In the streets, in the momentous street battles of April and July 1981, we had black, brown and white fighting side by side against the common enemy, the police. It's that sort of common action that solidifies bonds between us all. In the struggle against the nazis we have all races united against the racists. It's that fragile unity of the moment that we have to build upon, we have to extend that unity, make it permanent. It will be put to the test again and again, and every time it survives it will be stronger and stronger. On the picket lines militants of all races multiply in struggle, we can win.

At home, on the housing estates, in tenant associations we must overcome the tensions. In cases of racist attacks, supportive neighbours help to end the isolation, help to hit back against the racists. In the struggle for better housing., against bad conditions we are united. Remember damp walls and TB recognise no differences in colour. Nor do greedy landlords or homelessness.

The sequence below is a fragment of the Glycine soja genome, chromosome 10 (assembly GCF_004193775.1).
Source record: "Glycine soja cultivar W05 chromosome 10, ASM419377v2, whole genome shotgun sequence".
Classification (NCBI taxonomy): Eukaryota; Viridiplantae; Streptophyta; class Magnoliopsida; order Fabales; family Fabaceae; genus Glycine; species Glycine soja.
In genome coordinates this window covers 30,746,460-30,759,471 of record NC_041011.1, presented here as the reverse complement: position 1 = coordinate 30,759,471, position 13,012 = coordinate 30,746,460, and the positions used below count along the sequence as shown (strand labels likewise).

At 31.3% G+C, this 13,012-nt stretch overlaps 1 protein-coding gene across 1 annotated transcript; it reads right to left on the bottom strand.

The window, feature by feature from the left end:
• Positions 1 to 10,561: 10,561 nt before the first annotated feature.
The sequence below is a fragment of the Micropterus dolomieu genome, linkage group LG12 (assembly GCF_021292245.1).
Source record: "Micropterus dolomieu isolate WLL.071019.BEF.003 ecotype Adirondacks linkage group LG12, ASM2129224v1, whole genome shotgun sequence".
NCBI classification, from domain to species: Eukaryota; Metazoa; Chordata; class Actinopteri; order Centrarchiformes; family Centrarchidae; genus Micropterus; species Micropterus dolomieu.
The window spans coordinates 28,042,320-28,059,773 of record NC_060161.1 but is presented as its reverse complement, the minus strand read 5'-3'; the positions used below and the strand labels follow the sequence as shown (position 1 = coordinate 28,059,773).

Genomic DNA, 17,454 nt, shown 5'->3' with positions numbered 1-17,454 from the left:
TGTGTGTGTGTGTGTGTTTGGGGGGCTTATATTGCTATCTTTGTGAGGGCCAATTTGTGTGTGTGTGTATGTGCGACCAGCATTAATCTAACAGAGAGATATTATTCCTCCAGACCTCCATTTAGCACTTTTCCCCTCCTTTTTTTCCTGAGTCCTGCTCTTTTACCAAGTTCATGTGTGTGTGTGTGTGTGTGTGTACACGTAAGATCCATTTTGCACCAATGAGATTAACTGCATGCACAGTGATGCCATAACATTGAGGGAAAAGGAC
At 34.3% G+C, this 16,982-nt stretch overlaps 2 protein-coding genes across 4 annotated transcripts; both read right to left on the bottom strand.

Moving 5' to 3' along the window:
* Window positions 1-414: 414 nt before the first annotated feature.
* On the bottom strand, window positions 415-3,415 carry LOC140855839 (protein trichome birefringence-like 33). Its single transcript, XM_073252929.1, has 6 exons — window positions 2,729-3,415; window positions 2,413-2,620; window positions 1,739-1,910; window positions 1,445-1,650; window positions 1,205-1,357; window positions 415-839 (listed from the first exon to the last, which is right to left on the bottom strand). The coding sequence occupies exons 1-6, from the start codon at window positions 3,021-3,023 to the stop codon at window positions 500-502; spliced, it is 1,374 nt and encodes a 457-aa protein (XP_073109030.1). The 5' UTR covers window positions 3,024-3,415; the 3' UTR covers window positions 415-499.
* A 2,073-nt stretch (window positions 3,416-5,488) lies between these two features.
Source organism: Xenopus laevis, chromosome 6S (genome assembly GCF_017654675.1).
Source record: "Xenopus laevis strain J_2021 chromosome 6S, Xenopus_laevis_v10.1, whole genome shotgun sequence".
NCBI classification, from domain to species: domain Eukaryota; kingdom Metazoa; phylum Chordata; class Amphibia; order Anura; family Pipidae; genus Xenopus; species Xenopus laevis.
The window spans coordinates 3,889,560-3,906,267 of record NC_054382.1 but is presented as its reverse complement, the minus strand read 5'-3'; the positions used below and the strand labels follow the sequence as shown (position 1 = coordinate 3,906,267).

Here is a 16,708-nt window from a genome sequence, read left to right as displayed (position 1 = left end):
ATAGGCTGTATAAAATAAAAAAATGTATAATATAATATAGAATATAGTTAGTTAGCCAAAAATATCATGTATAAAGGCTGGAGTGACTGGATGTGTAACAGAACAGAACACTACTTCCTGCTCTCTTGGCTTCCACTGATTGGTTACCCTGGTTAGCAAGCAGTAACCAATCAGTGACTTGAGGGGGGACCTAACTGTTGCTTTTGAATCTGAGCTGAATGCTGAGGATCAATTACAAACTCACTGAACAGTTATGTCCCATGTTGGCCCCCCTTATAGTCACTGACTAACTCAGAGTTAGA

Work (where there is any that is), is perhaps the place with most potential for unity. Day in day out people of all races work together, together they face the same bosses (though sometimes differing degrees of exploitation). Unfortunately the unions have been totally pathetic about the struggle of black workers in this country. Often union officials are either apathetic, or racist, or both. The history of unions and racism is a sorry one. The divide and rule tactics of the bosses are allowed to succeed. But if you take a close look at the unions involved they aren't exactly enthusiastic about the struggle of white workers either. (This doesn't excuse their racism). From being the fighting organisations of the workers they have often degenerated into centralised and monolithic blocs run by well paid officials, divorced from everyday reality and useless when it comes to doing anything active. The only people who are to blame are the workers themselves who have let things degenerate to such an extent. It is up to the working class of all races to take back the unions, to get rid of the bureaucrats, to root out the racist scum, to turn the unions back into fighting units for a new society. The workplace is the basic unit of production, of organisation, each workplace needs an independent working class organisation run by all the workers themselves without politicians or bureaucrats. These workplace organisations can engage in day to day struggle for wages and conditions, using direct action, rather than waiting for the bosses to be nice, and from day to day to grow in confidence and power. The ultimate aim is for these workplace organisations or workplace committees, to unite across the country, again without the end for bureaucrats and politicians, and once united launch the struggle to smash the State and create a new society based on self-management and mutual aid.